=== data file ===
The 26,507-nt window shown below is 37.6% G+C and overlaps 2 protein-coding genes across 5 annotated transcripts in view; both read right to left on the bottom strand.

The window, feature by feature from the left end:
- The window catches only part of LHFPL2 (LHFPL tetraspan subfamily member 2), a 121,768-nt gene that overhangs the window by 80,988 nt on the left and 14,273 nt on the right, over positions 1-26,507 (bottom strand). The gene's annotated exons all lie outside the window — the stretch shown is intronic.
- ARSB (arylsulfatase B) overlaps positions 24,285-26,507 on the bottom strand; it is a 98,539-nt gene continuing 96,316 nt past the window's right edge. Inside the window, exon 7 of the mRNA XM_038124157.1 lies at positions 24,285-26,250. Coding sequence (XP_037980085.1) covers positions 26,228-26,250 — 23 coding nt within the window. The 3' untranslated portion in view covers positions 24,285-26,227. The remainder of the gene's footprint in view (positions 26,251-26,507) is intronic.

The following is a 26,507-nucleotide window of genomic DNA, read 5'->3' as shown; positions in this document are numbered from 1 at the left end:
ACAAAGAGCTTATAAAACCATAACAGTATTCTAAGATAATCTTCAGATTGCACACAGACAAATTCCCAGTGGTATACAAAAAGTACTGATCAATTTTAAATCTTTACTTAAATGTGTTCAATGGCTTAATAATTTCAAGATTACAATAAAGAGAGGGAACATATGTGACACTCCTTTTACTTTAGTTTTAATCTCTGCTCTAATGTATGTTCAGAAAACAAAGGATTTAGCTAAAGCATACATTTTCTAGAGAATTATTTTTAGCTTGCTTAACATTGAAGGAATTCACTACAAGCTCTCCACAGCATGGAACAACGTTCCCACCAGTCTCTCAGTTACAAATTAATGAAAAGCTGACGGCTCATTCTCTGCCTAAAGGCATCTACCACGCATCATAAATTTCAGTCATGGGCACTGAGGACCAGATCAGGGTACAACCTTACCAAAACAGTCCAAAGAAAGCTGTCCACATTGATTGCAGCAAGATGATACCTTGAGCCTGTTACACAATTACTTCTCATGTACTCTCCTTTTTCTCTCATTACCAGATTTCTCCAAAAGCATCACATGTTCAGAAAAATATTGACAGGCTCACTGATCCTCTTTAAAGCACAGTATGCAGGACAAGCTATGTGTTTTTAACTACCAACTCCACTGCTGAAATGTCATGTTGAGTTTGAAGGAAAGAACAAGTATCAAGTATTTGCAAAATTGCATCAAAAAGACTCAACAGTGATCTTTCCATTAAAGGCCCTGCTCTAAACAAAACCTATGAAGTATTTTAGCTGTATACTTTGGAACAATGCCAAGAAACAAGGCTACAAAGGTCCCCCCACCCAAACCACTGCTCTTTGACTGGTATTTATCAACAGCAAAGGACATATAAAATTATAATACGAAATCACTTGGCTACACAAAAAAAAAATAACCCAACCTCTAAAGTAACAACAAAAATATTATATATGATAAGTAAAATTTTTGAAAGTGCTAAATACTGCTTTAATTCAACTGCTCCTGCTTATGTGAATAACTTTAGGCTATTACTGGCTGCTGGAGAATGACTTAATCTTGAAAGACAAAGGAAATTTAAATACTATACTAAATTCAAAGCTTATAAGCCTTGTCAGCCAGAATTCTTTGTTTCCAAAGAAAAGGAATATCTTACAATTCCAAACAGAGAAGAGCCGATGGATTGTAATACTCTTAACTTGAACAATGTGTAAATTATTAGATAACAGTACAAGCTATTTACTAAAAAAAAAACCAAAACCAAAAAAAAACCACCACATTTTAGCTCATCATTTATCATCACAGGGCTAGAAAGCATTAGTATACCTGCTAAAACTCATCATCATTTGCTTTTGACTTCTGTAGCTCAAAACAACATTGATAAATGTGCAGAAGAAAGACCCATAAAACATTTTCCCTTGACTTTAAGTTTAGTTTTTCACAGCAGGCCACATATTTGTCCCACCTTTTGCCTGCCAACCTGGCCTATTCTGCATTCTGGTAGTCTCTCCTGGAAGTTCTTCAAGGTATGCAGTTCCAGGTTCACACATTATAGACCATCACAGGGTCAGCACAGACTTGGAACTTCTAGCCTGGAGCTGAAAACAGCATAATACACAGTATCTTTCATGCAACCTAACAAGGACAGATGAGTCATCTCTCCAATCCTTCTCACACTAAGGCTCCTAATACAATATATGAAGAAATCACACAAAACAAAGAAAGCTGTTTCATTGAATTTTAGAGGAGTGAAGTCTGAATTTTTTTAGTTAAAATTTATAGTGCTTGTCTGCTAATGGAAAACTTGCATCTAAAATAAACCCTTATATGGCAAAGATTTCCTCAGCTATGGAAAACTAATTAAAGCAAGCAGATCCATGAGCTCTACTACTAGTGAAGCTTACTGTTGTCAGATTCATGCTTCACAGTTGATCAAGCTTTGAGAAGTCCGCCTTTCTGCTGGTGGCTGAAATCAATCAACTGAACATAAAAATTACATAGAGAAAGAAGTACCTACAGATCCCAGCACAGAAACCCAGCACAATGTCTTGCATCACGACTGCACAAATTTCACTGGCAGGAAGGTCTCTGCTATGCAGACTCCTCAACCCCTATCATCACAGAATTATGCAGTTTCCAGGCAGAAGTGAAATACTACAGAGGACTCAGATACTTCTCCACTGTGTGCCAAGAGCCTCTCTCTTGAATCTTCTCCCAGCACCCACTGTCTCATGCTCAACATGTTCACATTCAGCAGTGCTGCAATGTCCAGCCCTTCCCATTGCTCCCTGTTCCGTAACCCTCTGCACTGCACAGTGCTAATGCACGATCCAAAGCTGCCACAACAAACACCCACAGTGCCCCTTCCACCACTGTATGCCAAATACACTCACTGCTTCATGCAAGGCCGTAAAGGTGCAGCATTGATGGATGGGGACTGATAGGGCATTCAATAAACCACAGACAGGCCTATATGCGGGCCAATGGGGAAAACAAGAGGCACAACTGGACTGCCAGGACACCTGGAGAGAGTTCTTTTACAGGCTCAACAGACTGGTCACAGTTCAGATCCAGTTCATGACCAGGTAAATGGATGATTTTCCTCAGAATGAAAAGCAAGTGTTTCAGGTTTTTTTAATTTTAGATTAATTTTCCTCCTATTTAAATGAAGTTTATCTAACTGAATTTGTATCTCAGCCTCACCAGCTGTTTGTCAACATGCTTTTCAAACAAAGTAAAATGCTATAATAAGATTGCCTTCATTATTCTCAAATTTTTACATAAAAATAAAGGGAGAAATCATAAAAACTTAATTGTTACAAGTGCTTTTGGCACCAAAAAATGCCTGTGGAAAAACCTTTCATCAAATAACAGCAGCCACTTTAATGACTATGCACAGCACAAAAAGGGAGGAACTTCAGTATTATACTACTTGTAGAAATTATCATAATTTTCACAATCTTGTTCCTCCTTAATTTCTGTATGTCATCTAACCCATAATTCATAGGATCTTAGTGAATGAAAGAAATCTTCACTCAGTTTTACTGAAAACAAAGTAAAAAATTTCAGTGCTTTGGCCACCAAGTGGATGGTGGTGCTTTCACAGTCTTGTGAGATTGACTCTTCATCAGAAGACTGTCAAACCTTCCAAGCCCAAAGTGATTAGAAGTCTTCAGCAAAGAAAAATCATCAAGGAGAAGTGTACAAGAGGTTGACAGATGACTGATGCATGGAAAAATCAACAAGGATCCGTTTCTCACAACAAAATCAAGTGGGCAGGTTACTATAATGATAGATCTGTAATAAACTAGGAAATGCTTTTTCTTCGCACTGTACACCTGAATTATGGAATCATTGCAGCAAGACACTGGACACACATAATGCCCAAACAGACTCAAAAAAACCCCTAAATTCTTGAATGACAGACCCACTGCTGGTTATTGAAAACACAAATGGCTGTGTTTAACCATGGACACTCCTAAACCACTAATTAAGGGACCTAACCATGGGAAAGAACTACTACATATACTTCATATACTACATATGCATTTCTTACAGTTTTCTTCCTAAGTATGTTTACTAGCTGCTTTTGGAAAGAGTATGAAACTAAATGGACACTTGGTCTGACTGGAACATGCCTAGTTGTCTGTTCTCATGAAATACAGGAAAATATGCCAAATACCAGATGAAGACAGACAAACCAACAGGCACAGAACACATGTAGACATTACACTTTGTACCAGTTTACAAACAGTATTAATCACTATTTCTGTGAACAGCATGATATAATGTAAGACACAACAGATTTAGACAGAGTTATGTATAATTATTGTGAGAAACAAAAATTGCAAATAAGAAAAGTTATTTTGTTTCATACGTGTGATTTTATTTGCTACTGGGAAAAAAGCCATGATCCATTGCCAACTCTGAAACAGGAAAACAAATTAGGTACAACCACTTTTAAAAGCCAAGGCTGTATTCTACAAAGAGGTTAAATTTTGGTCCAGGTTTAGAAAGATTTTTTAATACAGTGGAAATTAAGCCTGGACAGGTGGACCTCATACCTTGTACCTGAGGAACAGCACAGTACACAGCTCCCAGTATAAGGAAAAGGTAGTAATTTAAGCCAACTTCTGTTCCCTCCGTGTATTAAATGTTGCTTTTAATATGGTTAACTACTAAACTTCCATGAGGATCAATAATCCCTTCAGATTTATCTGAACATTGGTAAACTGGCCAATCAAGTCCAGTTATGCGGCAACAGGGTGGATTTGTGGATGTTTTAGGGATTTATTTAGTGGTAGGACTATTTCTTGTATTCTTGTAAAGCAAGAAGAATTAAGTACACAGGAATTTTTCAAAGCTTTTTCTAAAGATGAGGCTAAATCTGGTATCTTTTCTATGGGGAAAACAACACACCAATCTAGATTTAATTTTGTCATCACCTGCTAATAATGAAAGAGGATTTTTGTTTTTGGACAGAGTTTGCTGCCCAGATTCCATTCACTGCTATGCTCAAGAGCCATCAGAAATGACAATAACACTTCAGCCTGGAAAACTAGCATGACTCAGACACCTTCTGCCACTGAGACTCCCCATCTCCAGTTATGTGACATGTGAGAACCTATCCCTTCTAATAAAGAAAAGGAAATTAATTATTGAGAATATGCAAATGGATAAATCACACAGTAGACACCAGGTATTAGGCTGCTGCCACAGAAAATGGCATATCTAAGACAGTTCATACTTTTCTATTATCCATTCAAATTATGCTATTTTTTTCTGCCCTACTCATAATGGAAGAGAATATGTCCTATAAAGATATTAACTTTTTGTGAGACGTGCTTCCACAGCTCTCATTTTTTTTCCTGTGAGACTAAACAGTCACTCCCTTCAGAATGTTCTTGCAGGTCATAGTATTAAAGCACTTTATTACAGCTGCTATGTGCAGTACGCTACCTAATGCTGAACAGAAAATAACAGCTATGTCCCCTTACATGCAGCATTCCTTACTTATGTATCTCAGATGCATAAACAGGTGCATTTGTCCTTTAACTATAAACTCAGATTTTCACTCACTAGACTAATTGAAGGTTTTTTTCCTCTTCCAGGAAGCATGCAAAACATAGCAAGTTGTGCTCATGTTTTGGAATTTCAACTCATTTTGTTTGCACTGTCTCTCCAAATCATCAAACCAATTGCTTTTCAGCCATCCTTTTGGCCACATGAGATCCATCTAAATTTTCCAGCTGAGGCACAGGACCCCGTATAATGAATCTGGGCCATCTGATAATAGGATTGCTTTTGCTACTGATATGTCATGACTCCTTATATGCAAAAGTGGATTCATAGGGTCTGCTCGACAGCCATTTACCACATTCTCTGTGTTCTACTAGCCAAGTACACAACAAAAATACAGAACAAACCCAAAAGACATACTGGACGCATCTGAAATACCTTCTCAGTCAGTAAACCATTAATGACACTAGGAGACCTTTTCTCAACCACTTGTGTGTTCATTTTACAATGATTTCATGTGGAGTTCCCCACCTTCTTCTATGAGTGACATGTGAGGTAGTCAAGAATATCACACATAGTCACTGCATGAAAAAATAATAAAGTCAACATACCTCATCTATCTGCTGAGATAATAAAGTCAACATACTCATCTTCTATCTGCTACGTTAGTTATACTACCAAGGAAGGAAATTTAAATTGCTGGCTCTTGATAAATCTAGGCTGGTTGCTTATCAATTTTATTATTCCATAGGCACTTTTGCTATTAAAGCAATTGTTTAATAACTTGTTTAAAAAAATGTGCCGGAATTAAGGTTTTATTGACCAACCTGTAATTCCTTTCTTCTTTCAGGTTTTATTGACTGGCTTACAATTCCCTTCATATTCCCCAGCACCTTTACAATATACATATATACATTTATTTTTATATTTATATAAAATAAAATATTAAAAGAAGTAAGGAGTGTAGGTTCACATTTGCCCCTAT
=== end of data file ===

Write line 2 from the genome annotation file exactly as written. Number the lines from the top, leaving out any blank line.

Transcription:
The window, feature by feature from the left end: